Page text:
I agree with Marite, it sounds exhausting to me..Does he have 36 hours in his day?

By Emeraldkity4 (Emeraldkity4) on Friday, September 24, 2004 - 10:21 am: Edit

He couldnt possibly be doing 3 sports a trimester is he? at our school one sport means daily practices and one weekend day taken up with competition. If you did three you would have to skip practices in other sports ( which they do allow I realize- my daughter was on two soccer teams last year in middle school- had two games each weekend and 3 days of practice for about 2 hours a day, not counting commuting time. We never could do it if we lived in the suburbs, everything is too far away)
I would worry that he is going to burn himself out myself.

By Chinaman (Chinaman) on Friday, September 24, 2004 - 10:25 am: Edit

hhahaha no 36 hours but very good scheduling skills. He is much more focused than my older kid and yet involved in many other activities. It is suprising that he has very good writing skills and many teachers love his style. He is done with Eagle scoting and only do 1-2 hour volunteering every week but in summer and vacation he does volunteer for 8 hours a day and maybe 20-25 days in a year thus accumulating a total 200 hours.

Music Ecs come from his hard work in yeter years when he was young, His total ECs are may be 4-5 horus every day thus totalling 30 hours a week.

By Chinaman (Chinaman) on Friday, September 24, 2004 - 10:28 am: Edit

Sorry three soprts in a year, one sports each term (three terms).

By Soozievt (Soozievt) on Friday, September 24, 2004 - 10:33 am: Edit

I agree with what the others responded to you above. Yes, we hear how schools want kids to have a passion and for it to be in one thing and that "well rounded" is out these days. But I don't think this is necessarily true. Others are right in saying they do not want a kid to do a zillion things as a "joiner" to look good for college where the commitment to each activity is fairly minor (like an hour per week or some such). They want kids who have been dedicated over time to one or MORE activities that they feel passionate about and have achieved in. If I were interviewing your kid, I would say he sounds terrific and involved and commited. I would admire that he had talents and interests in several areas. I agree with Marite that on his resume he should group his activities into main categories as she suggested.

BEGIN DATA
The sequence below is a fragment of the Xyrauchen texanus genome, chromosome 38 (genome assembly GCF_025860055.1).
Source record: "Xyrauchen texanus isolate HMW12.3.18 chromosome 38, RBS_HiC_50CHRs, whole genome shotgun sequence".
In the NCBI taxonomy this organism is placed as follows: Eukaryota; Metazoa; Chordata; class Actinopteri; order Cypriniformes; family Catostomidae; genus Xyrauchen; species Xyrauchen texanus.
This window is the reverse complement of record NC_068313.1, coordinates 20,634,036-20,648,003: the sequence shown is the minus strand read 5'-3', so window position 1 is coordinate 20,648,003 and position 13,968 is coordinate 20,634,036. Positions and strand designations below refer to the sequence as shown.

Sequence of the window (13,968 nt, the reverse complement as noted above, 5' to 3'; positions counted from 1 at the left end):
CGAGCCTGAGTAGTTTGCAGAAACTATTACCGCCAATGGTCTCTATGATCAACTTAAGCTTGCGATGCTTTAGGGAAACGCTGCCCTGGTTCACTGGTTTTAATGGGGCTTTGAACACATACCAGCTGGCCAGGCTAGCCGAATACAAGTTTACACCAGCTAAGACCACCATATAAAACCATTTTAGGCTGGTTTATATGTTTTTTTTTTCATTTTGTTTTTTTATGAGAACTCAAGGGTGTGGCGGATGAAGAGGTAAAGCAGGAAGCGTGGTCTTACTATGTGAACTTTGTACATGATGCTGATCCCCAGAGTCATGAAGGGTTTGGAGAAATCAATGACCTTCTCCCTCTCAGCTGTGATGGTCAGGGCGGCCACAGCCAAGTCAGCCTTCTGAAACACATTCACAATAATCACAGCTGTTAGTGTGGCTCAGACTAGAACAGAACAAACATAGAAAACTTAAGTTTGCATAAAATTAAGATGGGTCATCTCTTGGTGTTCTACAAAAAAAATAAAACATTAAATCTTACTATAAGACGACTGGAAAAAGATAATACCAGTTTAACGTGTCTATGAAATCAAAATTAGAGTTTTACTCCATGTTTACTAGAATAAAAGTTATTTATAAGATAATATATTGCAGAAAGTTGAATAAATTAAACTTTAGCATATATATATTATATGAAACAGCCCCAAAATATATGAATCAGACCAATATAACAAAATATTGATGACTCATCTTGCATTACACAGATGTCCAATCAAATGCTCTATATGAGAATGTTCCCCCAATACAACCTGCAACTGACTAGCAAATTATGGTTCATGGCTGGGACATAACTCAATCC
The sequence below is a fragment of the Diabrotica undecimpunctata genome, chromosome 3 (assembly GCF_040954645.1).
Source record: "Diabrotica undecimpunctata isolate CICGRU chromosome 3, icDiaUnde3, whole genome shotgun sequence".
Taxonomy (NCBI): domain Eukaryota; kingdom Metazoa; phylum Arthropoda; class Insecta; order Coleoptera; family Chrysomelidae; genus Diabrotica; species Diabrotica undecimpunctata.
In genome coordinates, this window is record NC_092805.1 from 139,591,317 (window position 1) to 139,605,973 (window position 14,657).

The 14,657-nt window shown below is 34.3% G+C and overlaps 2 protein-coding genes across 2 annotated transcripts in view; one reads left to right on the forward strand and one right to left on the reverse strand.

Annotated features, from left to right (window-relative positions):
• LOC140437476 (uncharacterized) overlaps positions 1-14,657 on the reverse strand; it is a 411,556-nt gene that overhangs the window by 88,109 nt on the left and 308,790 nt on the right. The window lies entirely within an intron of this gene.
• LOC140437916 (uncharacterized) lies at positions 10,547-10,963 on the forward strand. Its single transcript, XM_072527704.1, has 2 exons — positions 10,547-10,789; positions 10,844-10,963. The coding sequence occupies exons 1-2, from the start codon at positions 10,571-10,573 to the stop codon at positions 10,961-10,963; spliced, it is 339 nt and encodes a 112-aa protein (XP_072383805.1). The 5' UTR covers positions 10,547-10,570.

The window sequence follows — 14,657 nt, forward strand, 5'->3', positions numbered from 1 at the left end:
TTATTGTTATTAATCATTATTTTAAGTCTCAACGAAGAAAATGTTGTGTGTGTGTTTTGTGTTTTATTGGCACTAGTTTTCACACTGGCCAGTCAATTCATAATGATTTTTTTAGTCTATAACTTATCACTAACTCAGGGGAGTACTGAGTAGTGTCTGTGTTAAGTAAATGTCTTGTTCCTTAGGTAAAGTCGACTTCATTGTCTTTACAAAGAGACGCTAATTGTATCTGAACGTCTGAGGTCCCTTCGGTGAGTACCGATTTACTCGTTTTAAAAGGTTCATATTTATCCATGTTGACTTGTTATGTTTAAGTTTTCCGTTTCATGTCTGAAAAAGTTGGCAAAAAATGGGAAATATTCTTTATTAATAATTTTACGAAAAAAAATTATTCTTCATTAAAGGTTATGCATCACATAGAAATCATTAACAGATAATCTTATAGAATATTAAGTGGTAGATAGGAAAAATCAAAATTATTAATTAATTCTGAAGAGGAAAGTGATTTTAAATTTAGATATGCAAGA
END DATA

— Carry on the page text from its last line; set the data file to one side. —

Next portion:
Just to share an experience, my oldest child who just graduated high school sounds like your son. She has been involved her entire life in several ECs, the same ones all along, each of which are heavy commitments and her life was very hectic though she thrived on that and loved each activity and did not want to give any up. Like your son, she was involved in three varsity sports and several areas of the performing arts, and then a few areas of school leadership types of activities. Her resume was long but was grouped by these general interests with individual ECs listed under categories.